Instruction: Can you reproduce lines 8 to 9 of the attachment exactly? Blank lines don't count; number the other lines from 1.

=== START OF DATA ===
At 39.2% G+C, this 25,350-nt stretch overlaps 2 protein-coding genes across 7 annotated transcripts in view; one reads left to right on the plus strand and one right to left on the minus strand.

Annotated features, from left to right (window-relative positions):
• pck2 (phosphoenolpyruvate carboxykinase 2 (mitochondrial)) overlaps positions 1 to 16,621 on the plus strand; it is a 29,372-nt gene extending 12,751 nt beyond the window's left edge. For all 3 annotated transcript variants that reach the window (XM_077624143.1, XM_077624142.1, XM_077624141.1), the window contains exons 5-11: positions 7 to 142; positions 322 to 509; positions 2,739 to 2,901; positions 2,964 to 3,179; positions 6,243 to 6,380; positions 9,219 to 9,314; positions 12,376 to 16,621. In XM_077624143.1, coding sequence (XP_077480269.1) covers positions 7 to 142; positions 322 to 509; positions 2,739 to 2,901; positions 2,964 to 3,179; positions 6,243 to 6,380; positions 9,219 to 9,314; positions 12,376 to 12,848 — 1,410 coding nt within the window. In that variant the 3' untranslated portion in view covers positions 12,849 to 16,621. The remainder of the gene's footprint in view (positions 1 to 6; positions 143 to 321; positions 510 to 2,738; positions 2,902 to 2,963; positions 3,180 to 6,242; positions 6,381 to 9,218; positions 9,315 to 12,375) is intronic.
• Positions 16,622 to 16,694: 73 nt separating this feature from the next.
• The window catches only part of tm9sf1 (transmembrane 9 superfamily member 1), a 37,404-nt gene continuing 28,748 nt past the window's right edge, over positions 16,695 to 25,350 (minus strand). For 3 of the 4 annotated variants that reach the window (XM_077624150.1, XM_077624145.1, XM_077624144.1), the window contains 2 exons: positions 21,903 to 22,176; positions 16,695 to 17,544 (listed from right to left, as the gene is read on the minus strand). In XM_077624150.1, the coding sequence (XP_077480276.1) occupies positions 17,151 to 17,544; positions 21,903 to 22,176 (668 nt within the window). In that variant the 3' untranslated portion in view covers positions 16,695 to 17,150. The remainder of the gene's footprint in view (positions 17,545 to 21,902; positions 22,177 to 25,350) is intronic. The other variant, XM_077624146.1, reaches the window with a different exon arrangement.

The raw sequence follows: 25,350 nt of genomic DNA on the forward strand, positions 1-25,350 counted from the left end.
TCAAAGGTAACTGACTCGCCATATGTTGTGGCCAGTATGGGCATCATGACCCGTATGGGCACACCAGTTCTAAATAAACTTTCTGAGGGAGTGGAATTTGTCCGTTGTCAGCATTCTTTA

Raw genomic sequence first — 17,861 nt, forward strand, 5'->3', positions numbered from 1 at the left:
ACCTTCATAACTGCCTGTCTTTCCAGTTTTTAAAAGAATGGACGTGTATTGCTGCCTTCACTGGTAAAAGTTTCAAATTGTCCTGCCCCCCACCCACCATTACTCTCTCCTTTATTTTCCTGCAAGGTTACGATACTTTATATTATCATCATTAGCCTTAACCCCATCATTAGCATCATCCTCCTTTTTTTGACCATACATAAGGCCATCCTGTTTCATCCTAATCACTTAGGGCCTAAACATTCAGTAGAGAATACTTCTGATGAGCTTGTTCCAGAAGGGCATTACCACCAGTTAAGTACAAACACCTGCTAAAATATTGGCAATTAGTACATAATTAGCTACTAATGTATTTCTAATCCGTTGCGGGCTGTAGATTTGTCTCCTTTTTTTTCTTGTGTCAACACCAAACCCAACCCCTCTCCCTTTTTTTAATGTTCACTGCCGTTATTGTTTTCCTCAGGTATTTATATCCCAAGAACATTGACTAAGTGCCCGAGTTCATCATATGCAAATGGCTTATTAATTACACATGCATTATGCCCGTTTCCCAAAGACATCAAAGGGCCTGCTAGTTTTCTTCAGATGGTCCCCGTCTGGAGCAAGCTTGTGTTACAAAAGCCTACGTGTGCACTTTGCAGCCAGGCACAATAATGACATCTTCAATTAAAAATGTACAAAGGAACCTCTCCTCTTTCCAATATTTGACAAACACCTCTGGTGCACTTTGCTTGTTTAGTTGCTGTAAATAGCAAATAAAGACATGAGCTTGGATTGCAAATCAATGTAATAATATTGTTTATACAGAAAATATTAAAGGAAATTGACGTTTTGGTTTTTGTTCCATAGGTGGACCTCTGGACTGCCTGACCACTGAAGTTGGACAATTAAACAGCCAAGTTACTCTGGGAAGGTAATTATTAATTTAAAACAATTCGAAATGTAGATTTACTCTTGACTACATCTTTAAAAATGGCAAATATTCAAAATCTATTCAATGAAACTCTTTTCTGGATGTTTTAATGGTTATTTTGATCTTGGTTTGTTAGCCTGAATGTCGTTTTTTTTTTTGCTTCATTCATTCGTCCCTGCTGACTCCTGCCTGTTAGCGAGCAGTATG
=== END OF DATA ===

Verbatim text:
Raw genomic sequence first — 17,861 nt, forward strand, 5'->3', positions numbered from 1 at the left:
ACCTTCATAACTGCCTGTCTTTCCAGTTTTTAAAAGAATGGACGTGTATTGCTGCCTTCACTGGTAAAAGTTTCAAATTGTCCTGCCCCCCACCCACCATTACTCTCTCCTTTATTTTCCTGCAAGGTTACGATACTTTATATTATCATCATTAGCCTTAACCCCATCATTAGCATCATCCTCCTTTTTTTGACCATACATAAGGCCATCCTGTTTCATCCTAATCACTTAGGGCCTAAACATTCAGTAGAGAATACTTCTGATGAGCTTGTTCCAGAAGGGCATTACCACCAGTTAAGTACAAACACCTGCTAAAATATTGGCAATTAGTACATAATTAGCTACTAATGTATTTCTAATCCGTTGCGGGCTGTAGATTTGTCTCCTTTTTTTTCTTGTGTCAACACCAAACCCAACCCCTCTCCCTTTTTTTAATGTTCACTGCCGTTATTGTTTTCCTCAGGTATTTATATCCCAAGAACATTGACTAAGTGCCCGAGTTCATCATATGCAAATGGCTTATTAATTACACATGCATTATGCCCGTTTCCCAAAGACATCAAAGGGCCTGCTAGTTTTCTTCAGATGGTCCCCGTCTGGAGCAAGCTTGTGTTACAAAAGCCTACGTGTGCACTTTGCAGCCAGGCACAATAATGACATCTTCAATTAAAAATGTACAAAGGAACCTCTCCTCTTTCCAATATTTGACAAACACCTCTGGTGCACTTTGCTTGTTTAGTTGCTGTAAATAGCAAATAAAGACATGAGCTTGGATTGCAAATCAATGTAATAATATTGTTTATACAGAAAATATTAAAGGAAATTGACGTTTTGGTTTTTGTTCCATAGGTGGACCTCTGGACTGCCTGACCACTGAAGTTGGACAATTAAACAGCCAAGTTACTCTGGGAAGGTAATTATTAATTTAAAACAATTCGAAATGTAGATTTACTCTTGACTACATCTTTAAAAATGGCAAATATTCAAAATCTATTCAATGAAACTCTTTTCTGGATGTTTTAATGGTTATTTTGATCTTGGTTTGTTAGCCTGAATGTCGTTTTTTTTTTTGCTTCATTCATTCGTCCCTGCTGACTCCTGCCTGTTAGCGAGCAGTATG